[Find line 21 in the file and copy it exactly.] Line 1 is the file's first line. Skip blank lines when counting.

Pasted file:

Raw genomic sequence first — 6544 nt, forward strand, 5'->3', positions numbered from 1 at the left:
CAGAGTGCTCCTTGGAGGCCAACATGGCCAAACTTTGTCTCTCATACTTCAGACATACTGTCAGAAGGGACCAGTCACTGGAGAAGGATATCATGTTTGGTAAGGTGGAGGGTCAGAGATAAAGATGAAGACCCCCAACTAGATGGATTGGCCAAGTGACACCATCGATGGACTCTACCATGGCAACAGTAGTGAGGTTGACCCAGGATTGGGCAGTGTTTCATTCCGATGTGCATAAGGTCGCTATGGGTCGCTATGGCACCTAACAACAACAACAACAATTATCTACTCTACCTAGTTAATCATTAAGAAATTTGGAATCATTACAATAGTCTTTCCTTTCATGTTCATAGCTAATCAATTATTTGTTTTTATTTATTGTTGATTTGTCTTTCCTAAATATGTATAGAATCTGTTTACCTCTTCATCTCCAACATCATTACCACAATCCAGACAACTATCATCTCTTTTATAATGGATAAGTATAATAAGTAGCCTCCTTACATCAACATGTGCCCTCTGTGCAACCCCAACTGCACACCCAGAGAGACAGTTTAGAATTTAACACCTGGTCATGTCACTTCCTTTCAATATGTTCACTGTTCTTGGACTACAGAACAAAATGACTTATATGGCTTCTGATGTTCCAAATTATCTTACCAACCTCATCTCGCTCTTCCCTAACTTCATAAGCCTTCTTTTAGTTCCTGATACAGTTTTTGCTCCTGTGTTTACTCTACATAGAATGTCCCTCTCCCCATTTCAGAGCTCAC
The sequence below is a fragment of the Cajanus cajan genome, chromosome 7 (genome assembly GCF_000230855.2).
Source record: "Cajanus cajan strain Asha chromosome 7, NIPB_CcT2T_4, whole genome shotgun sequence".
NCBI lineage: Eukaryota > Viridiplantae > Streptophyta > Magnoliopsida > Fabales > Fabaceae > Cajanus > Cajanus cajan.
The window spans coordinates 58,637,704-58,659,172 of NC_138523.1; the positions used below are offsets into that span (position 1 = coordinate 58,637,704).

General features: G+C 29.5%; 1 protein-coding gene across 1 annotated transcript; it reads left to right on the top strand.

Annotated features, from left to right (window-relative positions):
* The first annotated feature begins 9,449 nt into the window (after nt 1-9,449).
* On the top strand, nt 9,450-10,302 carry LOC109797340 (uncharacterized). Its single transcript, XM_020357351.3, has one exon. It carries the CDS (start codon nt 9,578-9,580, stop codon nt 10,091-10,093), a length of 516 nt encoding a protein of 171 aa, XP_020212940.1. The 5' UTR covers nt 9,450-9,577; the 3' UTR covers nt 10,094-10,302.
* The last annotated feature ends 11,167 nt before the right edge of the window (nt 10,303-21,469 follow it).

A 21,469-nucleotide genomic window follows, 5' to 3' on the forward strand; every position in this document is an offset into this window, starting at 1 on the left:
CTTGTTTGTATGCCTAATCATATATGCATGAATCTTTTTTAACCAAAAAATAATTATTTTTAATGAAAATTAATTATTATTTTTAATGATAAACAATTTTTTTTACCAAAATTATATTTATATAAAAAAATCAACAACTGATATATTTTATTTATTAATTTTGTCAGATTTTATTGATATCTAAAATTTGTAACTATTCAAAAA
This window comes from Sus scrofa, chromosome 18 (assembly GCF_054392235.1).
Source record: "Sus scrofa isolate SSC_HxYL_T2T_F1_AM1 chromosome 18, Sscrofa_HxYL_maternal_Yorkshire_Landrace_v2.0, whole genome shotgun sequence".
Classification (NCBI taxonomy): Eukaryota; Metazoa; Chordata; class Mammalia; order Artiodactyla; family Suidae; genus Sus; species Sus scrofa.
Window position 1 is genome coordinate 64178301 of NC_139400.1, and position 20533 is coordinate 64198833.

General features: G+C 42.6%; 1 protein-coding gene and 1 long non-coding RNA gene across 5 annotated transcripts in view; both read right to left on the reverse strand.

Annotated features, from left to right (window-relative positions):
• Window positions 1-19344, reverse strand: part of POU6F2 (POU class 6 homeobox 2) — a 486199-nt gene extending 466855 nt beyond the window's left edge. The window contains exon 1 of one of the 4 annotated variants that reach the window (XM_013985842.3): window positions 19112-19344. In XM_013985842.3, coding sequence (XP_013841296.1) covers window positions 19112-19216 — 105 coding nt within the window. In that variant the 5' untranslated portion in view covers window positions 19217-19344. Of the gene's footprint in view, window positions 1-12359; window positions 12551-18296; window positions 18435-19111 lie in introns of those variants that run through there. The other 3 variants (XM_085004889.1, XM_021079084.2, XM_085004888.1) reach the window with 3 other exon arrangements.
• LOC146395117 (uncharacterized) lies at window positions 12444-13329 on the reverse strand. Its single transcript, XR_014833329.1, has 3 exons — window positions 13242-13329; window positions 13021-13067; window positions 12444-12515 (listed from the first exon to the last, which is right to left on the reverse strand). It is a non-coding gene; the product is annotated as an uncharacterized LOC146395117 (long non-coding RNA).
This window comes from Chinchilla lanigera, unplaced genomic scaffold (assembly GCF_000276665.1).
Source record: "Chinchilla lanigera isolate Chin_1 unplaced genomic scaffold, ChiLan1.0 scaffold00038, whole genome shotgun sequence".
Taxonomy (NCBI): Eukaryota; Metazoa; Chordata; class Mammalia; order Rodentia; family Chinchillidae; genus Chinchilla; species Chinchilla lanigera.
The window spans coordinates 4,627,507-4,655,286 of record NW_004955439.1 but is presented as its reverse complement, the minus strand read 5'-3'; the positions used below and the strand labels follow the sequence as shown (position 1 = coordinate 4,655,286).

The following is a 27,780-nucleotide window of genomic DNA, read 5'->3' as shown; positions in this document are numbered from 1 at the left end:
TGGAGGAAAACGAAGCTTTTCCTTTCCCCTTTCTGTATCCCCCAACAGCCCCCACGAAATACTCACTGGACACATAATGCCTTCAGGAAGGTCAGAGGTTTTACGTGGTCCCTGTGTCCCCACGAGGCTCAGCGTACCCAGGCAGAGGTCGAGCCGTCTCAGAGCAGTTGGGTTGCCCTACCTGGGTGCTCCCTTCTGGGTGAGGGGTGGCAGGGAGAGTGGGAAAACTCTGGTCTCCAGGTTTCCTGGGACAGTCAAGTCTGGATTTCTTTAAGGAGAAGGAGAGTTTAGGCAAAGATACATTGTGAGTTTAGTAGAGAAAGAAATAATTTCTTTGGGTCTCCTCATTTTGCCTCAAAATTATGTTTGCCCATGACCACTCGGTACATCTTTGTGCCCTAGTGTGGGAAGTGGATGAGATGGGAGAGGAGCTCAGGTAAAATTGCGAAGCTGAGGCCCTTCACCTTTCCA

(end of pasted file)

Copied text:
• LOC146395117 (uncharacterized) lies at window positions 12444-13329 on the reverse strand. Its single transcript, XR_014833329.1, has 3 exons — window positions 13242-13329; window positions 13021-13067; window positions 12444-12515 (listed from the first exon to the last, which is right to left on the reverse strand). It is a non-coding gene; the product is annotated as an uncharacterized LOC146395117 (long non-coding RNA).